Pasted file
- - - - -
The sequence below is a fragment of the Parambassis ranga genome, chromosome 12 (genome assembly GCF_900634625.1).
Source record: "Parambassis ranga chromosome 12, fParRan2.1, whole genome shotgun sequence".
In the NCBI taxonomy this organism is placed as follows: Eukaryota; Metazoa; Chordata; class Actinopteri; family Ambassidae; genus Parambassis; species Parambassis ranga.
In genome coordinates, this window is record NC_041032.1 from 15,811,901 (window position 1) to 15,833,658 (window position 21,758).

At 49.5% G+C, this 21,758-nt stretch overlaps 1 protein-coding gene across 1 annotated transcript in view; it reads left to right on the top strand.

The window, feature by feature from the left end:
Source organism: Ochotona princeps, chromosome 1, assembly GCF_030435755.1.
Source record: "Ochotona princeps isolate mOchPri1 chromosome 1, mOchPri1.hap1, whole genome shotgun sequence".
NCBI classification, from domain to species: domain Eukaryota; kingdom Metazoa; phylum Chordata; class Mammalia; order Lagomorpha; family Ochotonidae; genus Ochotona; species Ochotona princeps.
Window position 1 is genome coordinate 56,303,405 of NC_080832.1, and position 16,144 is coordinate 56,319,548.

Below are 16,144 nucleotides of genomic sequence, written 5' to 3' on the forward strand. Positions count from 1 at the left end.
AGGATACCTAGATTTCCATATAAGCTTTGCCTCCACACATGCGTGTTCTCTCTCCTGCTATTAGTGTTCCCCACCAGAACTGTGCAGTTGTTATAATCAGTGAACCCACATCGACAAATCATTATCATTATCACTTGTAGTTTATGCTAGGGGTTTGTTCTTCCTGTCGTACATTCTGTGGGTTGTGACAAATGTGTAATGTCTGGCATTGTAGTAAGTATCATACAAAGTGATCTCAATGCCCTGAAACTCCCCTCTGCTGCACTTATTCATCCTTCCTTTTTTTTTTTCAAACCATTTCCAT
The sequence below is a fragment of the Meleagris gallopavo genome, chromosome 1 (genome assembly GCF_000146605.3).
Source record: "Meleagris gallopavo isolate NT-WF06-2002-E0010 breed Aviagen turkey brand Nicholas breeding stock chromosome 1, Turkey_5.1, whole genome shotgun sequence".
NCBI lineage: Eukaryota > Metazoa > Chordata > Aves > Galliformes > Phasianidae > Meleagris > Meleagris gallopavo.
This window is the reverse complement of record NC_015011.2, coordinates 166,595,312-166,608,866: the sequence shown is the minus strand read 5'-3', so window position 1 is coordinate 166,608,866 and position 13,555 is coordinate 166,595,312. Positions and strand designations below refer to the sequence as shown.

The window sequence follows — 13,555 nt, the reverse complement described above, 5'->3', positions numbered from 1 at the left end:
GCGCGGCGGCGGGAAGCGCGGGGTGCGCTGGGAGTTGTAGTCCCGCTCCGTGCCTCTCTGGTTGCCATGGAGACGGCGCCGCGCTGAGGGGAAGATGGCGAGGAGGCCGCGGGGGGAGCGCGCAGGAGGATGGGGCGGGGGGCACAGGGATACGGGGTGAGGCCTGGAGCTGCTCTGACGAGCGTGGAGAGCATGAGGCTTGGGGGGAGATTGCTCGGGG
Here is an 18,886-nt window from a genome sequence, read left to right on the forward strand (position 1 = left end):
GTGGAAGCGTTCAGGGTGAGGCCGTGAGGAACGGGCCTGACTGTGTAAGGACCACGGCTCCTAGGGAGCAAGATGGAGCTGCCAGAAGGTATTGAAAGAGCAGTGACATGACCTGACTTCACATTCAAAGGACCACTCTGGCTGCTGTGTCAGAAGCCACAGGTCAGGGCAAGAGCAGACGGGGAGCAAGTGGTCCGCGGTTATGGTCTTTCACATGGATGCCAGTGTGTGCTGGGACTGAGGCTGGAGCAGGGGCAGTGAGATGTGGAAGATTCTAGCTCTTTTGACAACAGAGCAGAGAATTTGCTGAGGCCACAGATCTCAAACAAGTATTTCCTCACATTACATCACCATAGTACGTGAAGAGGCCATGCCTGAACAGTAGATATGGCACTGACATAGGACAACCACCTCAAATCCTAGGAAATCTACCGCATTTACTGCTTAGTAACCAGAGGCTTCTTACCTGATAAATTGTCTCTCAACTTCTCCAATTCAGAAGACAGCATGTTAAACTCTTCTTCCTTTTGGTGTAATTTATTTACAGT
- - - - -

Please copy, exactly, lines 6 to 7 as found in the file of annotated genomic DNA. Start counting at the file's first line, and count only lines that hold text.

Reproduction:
The window, feature by feature from the left end:
Source organism: Ochotona princeps, chromosome 1, assembly GCF_030435755.1.